The Parish of Our Lady of the Abandoned of Santa Ana

The Church of Santa Ana (Nuestra Señora de los Desamparados de Santa Ana) stands on the site of the first Franciscan mission established outside Manila in 1578. The church was built under the supervision of Fr. Vicente Ingles, OFM. The cornerstone of the present church was laid on September 12, 1720 by Francisco dela Cuesta, then Archbishop of Manila and Acting Governor General of the Philippines.

The church itself is among the List of Cultural Properties of the Philippines. In addition, the church convent's patio museum and the Camarin de la Virgen have been declared as National Cultural Treasures.

Taoist temple

The Taoist temple of Santa Ana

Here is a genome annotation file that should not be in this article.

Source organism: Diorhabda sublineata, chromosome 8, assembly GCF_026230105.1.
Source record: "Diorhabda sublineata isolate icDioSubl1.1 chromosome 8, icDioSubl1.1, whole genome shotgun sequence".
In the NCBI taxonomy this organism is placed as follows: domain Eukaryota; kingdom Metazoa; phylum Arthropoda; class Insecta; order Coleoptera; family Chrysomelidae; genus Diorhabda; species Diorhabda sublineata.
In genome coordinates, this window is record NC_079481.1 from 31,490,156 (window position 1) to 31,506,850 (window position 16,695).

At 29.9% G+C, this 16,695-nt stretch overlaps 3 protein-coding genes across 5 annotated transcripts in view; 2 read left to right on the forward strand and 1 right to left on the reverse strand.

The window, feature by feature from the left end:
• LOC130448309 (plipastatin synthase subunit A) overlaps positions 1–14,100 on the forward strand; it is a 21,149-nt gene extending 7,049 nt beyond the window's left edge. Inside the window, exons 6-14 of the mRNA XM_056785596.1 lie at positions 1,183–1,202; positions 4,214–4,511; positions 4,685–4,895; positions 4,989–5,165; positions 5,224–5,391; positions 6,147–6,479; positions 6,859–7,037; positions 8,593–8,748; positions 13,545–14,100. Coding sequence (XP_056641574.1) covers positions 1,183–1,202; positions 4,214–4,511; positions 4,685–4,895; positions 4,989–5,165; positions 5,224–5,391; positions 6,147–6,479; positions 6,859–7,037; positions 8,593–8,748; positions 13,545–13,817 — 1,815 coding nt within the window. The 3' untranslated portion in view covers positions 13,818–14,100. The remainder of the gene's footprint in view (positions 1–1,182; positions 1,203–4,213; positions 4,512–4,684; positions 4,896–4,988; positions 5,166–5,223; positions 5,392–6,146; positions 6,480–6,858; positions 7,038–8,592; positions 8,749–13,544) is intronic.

Across the street behind the Santa Ana church (Lamayan Street) is an old Taoist temple dedicated to Pao Ong Hu, a venerated Chinese historical figure whom people pray for justice, and to the Lady of the Abandoned (Nuestra Señora de los Desamparados), of which the temple referred to as the Mother of Santa Ana. The date of its construction has not yet been determined; however, records indicate its existence as early as the 1920s.[10] According to the oral tradition the temple, particularly the shrine dedicated to the Our Lady of the Abandoned, was built by a Chinese trader who was said to have been healed after making a pilgrimage to the Pozo de la Virgen in front of it.[11] Other local sources relate the construction of the shrine with the miraculous saving of the Chinese by the Mother of Santa Ana from a Sinophobic massacre in the past.[12] The temple is divided into two chapel rooms. The left chapel is dedicated to the Our Lady of the Abandoned while the right chapel is dedicated primarily to Pao Ong Hu. Aside from the Chinese saint, also venerated within the Pao Ong Hu chapel are other Taoist deities and the images of Santo Niño (Child Jesus) and Our Lady of Antipolo (Nuestra Señora de la Paz y Buenviaje).